|Range Description:||Rhinobatos horkelii was named the Brazilian guitarfish by Bigelow and Schroeder (1953) for its wide distribution along the Brazilian Coast and further south to Mar del Plata (Argentina). These authors recorded the southern guitarfish Rhinobatos percellens as having the same distribution, but Refi (1973) concludes that R. percellens does not occur on the Argentinean coast, and that these Argentinean records of R. percellens refer to R. horkelii (Devincenzi 1920, Lahille 1921, Devincenzi and Barattini 1926, Lopez 1946 in Refi 1973). Specimens examined by all those authors are deposited at the Museo de La Plata, Argentina. Fishery statistics of R. horkelii show important commercial catches of the species only in southern Brazil between latitudes 28 to 34°S. This is evidence that the species has its centre of distribution in southern Brazil and is scarce elsewhere (Vooren et al. 2005).|
|FAO Marine Fishing Areas:|
Atlantic – southwest
|Range Map:||Click here to open the map viewer and explore range.|
|Current Population Trend:||Decreasing|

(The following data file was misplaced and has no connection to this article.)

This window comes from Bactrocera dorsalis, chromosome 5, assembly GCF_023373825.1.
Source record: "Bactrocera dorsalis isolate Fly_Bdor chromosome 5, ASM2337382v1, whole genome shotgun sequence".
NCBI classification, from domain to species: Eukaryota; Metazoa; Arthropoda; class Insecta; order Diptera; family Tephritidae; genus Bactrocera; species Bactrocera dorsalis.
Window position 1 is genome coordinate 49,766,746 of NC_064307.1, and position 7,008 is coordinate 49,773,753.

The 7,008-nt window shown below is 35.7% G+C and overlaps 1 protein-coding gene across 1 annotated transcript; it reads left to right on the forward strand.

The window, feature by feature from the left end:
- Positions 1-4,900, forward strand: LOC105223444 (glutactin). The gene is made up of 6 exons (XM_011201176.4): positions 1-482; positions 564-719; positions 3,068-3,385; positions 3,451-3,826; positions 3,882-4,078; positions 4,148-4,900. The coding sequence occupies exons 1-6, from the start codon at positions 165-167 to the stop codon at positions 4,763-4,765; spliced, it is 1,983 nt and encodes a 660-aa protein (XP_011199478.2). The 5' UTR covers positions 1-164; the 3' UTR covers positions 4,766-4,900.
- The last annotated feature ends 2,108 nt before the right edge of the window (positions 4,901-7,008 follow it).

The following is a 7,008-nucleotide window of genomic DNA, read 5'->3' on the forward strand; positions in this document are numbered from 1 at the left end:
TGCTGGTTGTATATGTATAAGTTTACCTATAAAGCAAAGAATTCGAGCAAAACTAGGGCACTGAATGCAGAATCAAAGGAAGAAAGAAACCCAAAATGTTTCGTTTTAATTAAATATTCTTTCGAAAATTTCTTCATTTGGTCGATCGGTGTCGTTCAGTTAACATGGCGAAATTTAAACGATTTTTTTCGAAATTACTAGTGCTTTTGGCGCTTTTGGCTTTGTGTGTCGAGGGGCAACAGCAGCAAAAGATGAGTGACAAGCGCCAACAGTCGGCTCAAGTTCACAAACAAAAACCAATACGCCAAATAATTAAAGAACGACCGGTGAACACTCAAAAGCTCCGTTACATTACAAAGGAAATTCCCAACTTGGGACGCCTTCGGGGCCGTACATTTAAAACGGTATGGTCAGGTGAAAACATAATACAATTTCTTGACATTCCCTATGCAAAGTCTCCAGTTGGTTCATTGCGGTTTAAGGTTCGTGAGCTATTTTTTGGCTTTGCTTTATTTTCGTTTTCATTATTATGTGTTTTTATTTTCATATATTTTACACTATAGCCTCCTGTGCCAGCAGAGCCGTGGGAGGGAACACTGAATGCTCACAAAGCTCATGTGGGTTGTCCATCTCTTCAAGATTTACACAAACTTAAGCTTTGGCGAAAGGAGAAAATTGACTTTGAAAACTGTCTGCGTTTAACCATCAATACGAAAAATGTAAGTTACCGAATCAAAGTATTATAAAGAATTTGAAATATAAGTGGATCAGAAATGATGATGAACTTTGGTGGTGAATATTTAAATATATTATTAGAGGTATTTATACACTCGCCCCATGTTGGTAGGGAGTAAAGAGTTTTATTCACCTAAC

|Habitat and Ecology:||This is a coastal species. Its seasonal migration and breeding cycle in southern Brazil are described below, from data published by Lessa (1982), Lessa et al. (1986) and Vooren et al. (2005). In southern Brazil the adults migrate to coastal waters with depths of less than 20 m from November to March. At that time artisanal fisheries operate from the beaches, and the guitarfish catches are 98% pregnant females. Adult males reach the beach fishing grounds at the end of February. Parturition and mating take place in March. Soon after, the males and females return to deeper waters and disperse to depths of 40 to 150 m over the continental shelf. Newborn pups and juveniles remain in shallow waters throughout the year. The smallest pregnant females found were 91 cm TL. The proportion of pregnant females increases with size, and 100% pregnancy occurs in females of >119 cm TL. Litter size is 4 to 12 pups, the number increasing with the size of the mother. Pregnancy is divided into two stages: a) Period of dormancy (embryonic diapause). This occurs from April to November, while the pregnant females are in deeper water (40 to 150 m), at temperatures of 13 to 18°C. Ovulation occurs in April when the fertilized eggs are enclosed within a common shell (candle). However, they remain dormant in the uterus with no embryonic development. b) Period of embryonic development. This requires higher summer temperatures in shallow waters and does not start until females return to shallow waters in November. From November to March, bottom temperature at depths of 10 to 20 m near the coast are 20 to 25°C. Embryonic development starts when the common shell (or candle) breaks up in December and ends with birth in February. Embryos are found only from December to late February. Their size increases from 1 cm TL in December to 29 cm TL in February, when birth takes place. A von Bertalanffy growth curve was established on the basis of annuli counts in vertebrae of 289 individuals from 36 to 123.1 cm TL. Annulus formation occurred in September, and growth parameters obtained for observed length-at-age were: L8=135.51 cm TL; K=0.1940 and To=-1.0785. Full maturity is reached at nine years for females and six years for males. The fact that the females grow to a larger size and reach greater ages (longevity 28 years) than the males (longevity 15 years) reflect differences in mortality rates between the sexes. From the analysis of catch curves (Ricker 1975) carried out on a large sample collected in 1983 in southern Brazil, it was observed that females recruited to the fishery from the age of four years, with complete recruitment at the age of nine years. A total mortality coefficient of Z=0.72 was calculated for females. In contrast, males entered the fisheries at the age of four years, and recruitment was complete at the age of six years. A mortality coefficient Z=0.98 was determined for males.|